Emissions estimates have been made for the Encina and South Bay Power Plants as well as the seven combustion turbine sites, taking into account the three main factors discussed above. The following tables show estimates of criteria air pollutants for the Encina Power Plant (Table 4.5.11), the South Bay Power Plant (Table 4.5.12), and the seven combustion turbine sites (Table 4.5.13). Each of these tables shows emissions estimates under different operational scenarios including existing conditions, 1999 baseline, 1999 analytical maximum (with and without mitigation agreed to by SDG&E), and two variant 2005 cumulative cases. While both of the 2005 cumulative cases assume that upgrades would be made to increase electric power transmission capacity to San Diego County; variant #1 assumes that the South Bay Power Plant would remain operational while variant #2 assumes that South Bay Power Plant would be retired and replaced with a new power plant at Otay Mesa.
The emissions estimates shown in Tables 4.5.11 (Encina), 4.5.12 (South Bay). and 4.5.13 (combustion turbine sites) are based on power generation and fuel consumption forecasts described in Attachment D and emissions factors that reflect the type of emissions source (boiler or combustion turbine), the type of fuel (natural gas fuel), and the type of control technology installed on a given boiler or combustion turbine [e.g., flue gas recirculation or Selective Catalytic Reduction (SCR)]. The NOx emissions estimates also account for variations in power load (i.e., megawatts) on an hourly basis for a given steam boiler or combustion turbine and for start-up conditions. Composite NOx emissions factors are shown in Attachment D. The NOx emissions estimates for year 1999 assume continued operation of flue gas recirculation on Encina boilers #4 and #5 and SCR on South Bay boiler #1. Under the cumulative 2005 cases, full SCR is assumed for all of the boilers to meet the boiler-specific NOx emissions requirements contained in SDAPCD Rule 69. For the combustion turbines, water/steam injection is assumed for both years 1999 and 2005.
For the estimates of other criteria air pollutant emissions, factors were developed using the latest U.S. EPA guidance (U.S. Environmental Protection Agency, 1998). These emissions factors are provided below in pounds of pollutant per million Btu of fuel input. For natural gas combustion by the boilers, the emissions factors are 0.0824 (carbon monoxide), 0.0085 (ROG), 0.0006 (sulfur oxides), and 0.0075 (PM-10). For fuel oil combustion by the boilers, the corresponding factors are 0.0333 (carbon monoxide), 0.0051 (ROG), 0.3663 (sulfur oxides), and 0.0300 (PM-10), based on a fuel oil sulfur content of 0.35 percent.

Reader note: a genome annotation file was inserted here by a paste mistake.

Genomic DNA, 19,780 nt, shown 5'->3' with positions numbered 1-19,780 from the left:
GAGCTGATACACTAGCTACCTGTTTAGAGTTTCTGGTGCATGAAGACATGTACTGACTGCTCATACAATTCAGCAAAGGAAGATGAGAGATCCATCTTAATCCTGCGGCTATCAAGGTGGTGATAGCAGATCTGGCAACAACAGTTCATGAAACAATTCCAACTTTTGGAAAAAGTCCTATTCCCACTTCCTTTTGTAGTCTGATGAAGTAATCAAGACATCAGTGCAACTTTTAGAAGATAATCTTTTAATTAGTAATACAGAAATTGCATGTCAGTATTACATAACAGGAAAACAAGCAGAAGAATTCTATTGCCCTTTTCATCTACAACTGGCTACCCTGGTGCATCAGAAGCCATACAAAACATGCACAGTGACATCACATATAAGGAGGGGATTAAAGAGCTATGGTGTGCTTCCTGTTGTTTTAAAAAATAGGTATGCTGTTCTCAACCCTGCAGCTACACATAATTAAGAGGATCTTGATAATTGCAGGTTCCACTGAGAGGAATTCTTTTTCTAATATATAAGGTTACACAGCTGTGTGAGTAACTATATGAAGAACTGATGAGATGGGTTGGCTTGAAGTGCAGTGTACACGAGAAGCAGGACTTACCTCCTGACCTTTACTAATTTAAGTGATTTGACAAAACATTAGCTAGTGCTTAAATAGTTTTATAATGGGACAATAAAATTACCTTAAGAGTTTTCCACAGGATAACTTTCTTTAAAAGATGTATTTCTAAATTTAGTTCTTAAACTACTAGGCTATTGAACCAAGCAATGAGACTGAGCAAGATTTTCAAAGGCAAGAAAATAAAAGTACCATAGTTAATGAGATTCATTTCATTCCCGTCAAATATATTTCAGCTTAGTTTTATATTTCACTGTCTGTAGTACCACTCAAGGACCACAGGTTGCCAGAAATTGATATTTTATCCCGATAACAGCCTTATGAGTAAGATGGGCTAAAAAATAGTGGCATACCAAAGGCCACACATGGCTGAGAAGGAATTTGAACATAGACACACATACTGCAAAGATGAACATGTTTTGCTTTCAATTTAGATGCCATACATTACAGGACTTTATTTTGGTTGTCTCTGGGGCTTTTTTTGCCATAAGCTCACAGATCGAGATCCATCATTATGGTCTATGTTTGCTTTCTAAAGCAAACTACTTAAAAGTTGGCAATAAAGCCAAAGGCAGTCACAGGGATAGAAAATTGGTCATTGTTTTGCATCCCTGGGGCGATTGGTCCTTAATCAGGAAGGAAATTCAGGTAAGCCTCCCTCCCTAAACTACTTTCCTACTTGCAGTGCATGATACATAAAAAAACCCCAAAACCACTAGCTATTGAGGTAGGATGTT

For natural gas combustion by the combustion turbines, the emissions factors in pounds of pollutant per million Btu are 0.0075 (carbon monoxide), 0.0027 (ROG), 0.0023 (sulfur oxides), and 0.0073 (PM-10). For distillate fuel combustion by the combustion turbines, the corresponding factors are 0.0791 (carbon monoxide), 0.0037 (ROG), 0.6619 (sulfur oxides), and 0.0115 (PM-10).
Table 4.5.14 combines the annual emissions projections shown in Tables 4.5.11 (Encina), 4.5.12 (South Bay), and 4.5.13 (combustion turbine sites) with estimates for a possible new power plant in Otay Mesa (under 2005 Cumulative Variant 2). Table 4.5.14 then shows the difference between emissions estimates under the 1999 Baseline case and the A-Max case, which is the maximum project effect in 1999. The maximum cumulative effects in 2005 is shown as the difference in annual emissions under the 2005 A-Max cases and the 1999 Baseline case.
Year 1999/Project Analytical Maximum
As shown in Table 4.5.14, power plant emissions under a new owner or owners could substantially exceed those that would be expected if SDG&E were to continue to own the plants in 1999. As a general matter, these emissions increases would not be considered significant because they would be allowed under SDAPCD permits to operate. However, the 1998 Regional Air Quality Strategy (1998 Update) assumes that power plant emissions of NOx would be no greater than the aggregate emissions limits allowed under SDAPCD Rule 69 (i.e., 2,100 tons per year in 1999).